Another fan excited to meet the singer Tahira Syed.
Zehra Nigah is always a favourite for Urdu readers, and she never says no for a photograph.
Happening soon: In memory of Intizar Hussain.
Meanwhile, Oxford University Press has set up a clever book bazaar where you can pick up some goodies in between sessions.
1.30pm: German Peace Prize
The winners have been announced! Mohammad Amir Rana wins the first Karachi Literature Festival German Peace Prize, worth Rs80,000.
Rana also tweeted on the occasion.
1.50pm: Tribute to the legend Intizar Husain commences
"I keep thinking he'll appear before me here at KLF. It is too early too detach ourselves from him" —Fehmida Riaz
"I can't think of him in the past tense." —Asif Farrukhi
"Intizar liked this venue of KLF because he used to wake up early for breakfast and feed the birds by the creek." —Asif Farrukhi
"He is the tree that has deep roots, nothing can displace him." —Zehra Nigah
2.10pm: Laughter is the best medicine
Saad Haroon, Nadeem Farooq Paracha and Sanjay Rajoura (the comedian from across the border who has frequently been hopping over this side) have their audience in fits. Haroon claims "we have more comedians than us in the audience."
Another gem: "You know you're made it when you get comments like 'Die' on YouTube." But things take a serious turn as Ranjoura takes the opportunity to reflect. "By definition comedy is supposed to offend someone," he says. "India and Pakistan are both the most intolerant and racist societies."
When an audience member attempts to poke fun at Sanjay, Haroon chimes in: "Let's show our guest some love!" Yes and thank you, Saad.
Before the session, Haroon posted a photo on instagram expressing visible excitement for the panel.
We have to say, the three comedians did not disappoint.
Overheard at KLF: Top five quotes from the first half of day 2!
Laxmi Tripathi during a session on transgender rights: "Good girls go to heaven, bad girls go everywhere."
Barkha Dutt's visa application, which is likely to irk off a certain Mr Kher: "When OBL was caught in Abbotabad I tweeted Rehman Malik saying give me a visa and he did!" —Barkha Dutt during her book launch.
Mirchi ka pakora!
On lost and challenged readers: "Please specify at the top if it's satire, you're starting to confuse us." —audience member to Nadeem Farooq Paracha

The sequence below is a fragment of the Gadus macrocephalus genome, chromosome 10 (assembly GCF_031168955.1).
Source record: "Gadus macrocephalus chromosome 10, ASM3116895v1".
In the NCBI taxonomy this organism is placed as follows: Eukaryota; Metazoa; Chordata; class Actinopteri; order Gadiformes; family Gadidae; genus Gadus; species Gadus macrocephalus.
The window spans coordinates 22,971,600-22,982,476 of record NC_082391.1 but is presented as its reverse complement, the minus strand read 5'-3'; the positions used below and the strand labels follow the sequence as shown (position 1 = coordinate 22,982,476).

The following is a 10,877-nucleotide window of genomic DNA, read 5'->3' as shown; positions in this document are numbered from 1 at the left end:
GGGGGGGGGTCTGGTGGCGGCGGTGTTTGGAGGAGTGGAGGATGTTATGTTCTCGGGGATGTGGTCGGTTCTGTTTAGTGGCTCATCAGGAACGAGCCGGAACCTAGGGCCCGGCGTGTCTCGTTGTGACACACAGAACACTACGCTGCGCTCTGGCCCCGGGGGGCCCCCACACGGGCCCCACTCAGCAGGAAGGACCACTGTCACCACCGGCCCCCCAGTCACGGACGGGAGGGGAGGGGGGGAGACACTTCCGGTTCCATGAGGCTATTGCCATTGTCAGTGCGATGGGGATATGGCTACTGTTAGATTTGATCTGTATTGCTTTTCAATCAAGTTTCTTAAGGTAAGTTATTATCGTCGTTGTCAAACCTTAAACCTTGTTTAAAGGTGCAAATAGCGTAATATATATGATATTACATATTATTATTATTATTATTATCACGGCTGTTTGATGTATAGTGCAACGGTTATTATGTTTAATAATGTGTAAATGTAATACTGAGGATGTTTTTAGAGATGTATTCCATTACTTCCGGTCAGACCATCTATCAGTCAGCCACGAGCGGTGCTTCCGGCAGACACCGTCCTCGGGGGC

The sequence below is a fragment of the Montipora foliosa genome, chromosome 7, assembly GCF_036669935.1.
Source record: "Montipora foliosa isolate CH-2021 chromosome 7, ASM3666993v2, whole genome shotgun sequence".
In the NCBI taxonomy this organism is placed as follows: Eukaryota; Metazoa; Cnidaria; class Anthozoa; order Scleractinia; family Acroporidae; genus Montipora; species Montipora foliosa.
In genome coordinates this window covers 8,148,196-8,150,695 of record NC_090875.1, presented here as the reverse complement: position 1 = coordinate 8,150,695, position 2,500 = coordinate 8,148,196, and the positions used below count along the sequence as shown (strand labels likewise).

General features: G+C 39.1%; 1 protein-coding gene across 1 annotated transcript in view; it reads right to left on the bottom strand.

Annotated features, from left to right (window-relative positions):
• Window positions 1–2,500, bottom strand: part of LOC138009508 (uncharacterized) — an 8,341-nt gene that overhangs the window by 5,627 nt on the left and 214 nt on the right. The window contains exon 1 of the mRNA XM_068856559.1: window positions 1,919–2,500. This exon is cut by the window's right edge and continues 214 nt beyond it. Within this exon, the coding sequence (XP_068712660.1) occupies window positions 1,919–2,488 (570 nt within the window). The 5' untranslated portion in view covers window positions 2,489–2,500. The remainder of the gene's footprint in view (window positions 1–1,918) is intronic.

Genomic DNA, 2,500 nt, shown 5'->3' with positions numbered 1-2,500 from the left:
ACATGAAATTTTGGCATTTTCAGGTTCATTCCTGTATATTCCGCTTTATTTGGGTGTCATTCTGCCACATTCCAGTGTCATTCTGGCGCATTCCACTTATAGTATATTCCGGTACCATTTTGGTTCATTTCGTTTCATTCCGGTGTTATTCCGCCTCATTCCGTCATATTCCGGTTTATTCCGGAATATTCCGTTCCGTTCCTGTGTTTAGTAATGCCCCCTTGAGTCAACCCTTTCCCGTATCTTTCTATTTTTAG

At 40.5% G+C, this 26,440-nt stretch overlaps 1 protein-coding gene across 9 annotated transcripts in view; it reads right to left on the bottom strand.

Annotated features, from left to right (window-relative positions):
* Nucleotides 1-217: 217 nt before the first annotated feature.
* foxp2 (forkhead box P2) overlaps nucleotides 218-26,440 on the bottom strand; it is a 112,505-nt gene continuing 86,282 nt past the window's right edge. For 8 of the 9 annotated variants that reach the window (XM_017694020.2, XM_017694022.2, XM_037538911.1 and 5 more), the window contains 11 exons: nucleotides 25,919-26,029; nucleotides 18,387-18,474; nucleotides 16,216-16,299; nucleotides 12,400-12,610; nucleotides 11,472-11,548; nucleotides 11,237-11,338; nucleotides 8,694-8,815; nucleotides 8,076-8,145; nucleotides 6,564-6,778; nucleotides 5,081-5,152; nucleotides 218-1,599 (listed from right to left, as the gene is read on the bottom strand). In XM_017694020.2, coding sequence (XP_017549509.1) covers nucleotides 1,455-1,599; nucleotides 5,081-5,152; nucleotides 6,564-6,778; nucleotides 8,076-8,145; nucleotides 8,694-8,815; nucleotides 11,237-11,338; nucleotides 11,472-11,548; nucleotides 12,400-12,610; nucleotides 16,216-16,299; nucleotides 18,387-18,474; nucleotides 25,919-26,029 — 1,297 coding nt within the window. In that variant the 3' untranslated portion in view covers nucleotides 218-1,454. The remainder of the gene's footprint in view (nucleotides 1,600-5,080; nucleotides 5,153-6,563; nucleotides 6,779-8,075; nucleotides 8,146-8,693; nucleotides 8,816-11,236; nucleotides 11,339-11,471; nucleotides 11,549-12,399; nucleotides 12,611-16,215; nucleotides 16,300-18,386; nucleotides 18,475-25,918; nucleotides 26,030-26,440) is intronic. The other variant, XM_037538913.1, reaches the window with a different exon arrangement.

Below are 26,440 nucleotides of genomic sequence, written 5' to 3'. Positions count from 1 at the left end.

2.45pm: Sadequain's nephew reads his letters
Sadequain's nephew Sultan Ahmed shares anecdotes of the legendary artist's life and home in Karachi's Nazimabad in the session 'Sibtain Manzil: A conversation between three generations.' Here is Ahmed reading excerpts from letters Sadequain wrote to him from Paris.
2.55pm: How to take a breather during KLF
Some, like Tapu Javeri, take a breather by making some art with photos like this panaroma which fittingly captures the vibe of KLF:
And to think he did this while speaking on a panel on photography as art... meanwhile, some of us prefer more old-school ways to unwind amidst the madness. Such as checking out the art exhibit 'News from tomorrow' curated by Canvas gallery.
Or just drinking a cup of chai.
On Twitter meanwhile, attendees have been observing that moderation is not up to par this year.
3.45pm: Stellar discussions
Barkha Dutt returns to address a full-house, this time in a panel discussing popular culture and images in 'Words and Images of the day'.
"The audience consuming the media needs to play its part," Barkha says. "You say 'Why are TV channels showing sensationalist news?' I would ask 'Why are you, the viewers, consuming sensationalist news?'"
In 'Locating Art', artists and curators discuss the significance of an artist residency for young artists' careers. A wonderful session for budding artists, or even those looking to nurture a new side of their creative skills.
Zeeshan Muhammad speaks about his personal experience, saying he applied for a residency because he had heard of the benefits of a break for artists. "They agreed to fund my holiday but asked me why [I picked] Germany," Zeeshan laughs. "I said beer fest. Turned out to be the most productive residency because the pressure was off."
Saba Khan, who curates community programs in the Murree Residency, adds that artists in a residency shouldn't be like parasites for the host community. They are often viewed as bohemian druggies and alcoholics, so it is important to involve them in the community. "It is also integral because it is important to use brain in something other than producing arts," she feels.
4.00pm: Sarkari Urdu, Awami Urdu
Rajoura brings the house down